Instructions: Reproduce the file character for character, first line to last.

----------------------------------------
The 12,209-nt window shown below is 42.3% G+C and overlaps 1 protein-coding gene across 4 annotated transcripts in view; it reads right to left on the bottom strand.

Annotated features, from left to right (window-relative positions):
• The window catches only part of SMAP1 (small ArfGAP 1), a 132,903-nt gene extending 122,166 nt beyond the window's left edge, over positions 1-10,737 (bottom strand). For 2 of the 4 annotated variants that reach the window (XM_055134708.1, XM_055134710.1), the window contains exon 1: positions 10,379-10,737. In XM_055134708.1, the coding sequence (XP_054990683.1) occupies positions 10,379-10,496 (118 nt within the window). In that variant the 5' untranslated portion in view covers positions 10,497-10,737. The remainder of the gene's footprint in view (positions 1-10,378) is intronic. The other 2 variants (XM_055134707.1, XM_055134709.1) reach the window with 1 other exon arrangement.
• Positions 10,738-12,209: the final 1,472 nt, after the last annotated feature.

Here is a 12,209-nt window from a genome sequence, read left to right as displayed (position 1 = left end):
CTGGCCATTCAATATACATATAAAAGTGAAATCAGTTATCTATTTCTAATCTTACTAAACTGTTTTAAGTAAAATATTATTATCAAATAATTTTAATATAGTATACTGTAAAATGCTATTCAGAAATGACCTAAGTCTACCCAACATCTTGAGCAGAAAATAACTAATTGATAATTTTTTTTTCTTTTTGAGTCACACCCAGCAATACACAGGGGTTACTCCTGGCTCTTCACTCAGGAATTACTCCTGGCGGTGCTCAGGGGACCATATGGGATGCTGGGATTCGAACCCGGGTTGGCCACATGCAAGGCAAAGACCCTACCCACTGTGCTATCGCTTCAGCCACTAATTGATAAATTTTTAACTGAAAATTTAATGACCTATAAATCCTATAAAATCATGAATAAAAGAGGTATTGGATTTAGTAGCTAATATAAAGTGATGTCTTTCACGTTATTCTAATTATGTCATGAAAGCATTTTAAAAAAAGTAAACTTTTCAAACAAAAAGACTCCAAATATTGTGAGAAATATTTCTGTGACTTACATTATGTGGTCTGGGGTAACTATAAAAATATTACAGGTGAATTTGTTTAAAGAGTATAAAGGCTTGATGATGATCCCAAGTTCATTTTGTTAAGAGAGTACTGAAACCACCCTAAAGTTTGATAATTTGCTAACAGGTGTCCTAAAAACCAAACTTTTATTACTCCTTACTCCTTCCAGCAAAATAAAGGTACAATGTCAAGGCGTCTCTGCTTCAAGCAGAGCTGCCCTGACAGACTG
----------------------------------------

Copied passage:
The 12,209-nt window shown below is 42.3% G+C and overlaps 1 protein-coding gene across 4 annotated transcripts in view; it reads right to left on the bottom strand.

Annotated features, from left to right (window-relative positions):
• The window catches only part of SMAP1 (small ArfGAP 1), a 132,903-nt gene extending 122,166 nt beyond the window's left edge, over positions 1-10,737 (bottom strand). For 2 of the 4 annotated variants that reach the window (XM_055134708.1, XM_055134710.1), the window contains exon 1: positions 10,379-10,737. In XM_055134708.1, the coding sequence (XP_054990683.1) occupies positions 10,379-10,496 (118 nt within the window). In that variant the 5' untranslated portion in view covers positions 10,497-10,737. The remainder of the gene's footprint in view (positions 1-10,378) is intronic. The other 2 variants (XM_055134707.1, XM_055134709.1) reach the window with 1 other exon arrangement.
• Positions 10,738-12,209: the final 1,472 nt, after the last annotated feature.

Here is a 12,209-nt window from a genome sequence, read left to right as displayed (position 1 = left end):
CTGGCCATTCAATATACATATAAAAGTGAAATCAGTTATCTATTTCTAATCTTACTAAACTGTTTTAAGTAAAATATTATTATCAAATAATTTTAATATAGTATACTGTAAAATGCTATTCAGAAATGACCTAAGTCTACCCAACATCTTGAGCAGAAAATAACTAATTGATAATTTTTTTTTCTTTTTGAGTCACACCCAGCAATACACAGGGGTTACTCCTGGCTCTTCACTCAGGAATTACTCCTGGCGGTGCTCAGGGGACCATATGGGATGCTGGGATTCGAACCCGGGTTGGCCACATGCAAGGCAAAGACCCTACCCACTGTGCTATCGCTTCAGCCACTAATTGATAAATTTTTAACTGAAAATTTAATGACCTATAAATCCTATAAAATCATGAATAAAAGAGGTATTGGATTTAGTAGCTAATATAAAGTGATGTCTTTCACGTTATTCTAATTATGTCATGAAAGCATTTTAAAAAAAGTAAACTTTTCAAACAAAAAGACTCCAAATATTGTGAGAAATATTTCTGTGACTTACATTATGTGGTCTGGGGTAACTATAAAAATATTACAGGTGAATTTGTTTAAAGAGTATAAAGGCTTGATGATGATCCCAAGTTCATTTTGTTAAGAGAGTACTGAAACCACCCTAAAGTTTGATAATTTGCTAACAGGTGTCCTAAAAACCAAACTTTTATTACTCCTTACTCCTTCCAGCAAAATAAAGGTACAATGTCAAGGCGTCTCTGCTTCAAGCAGAGCTGCCCTGACAGACTG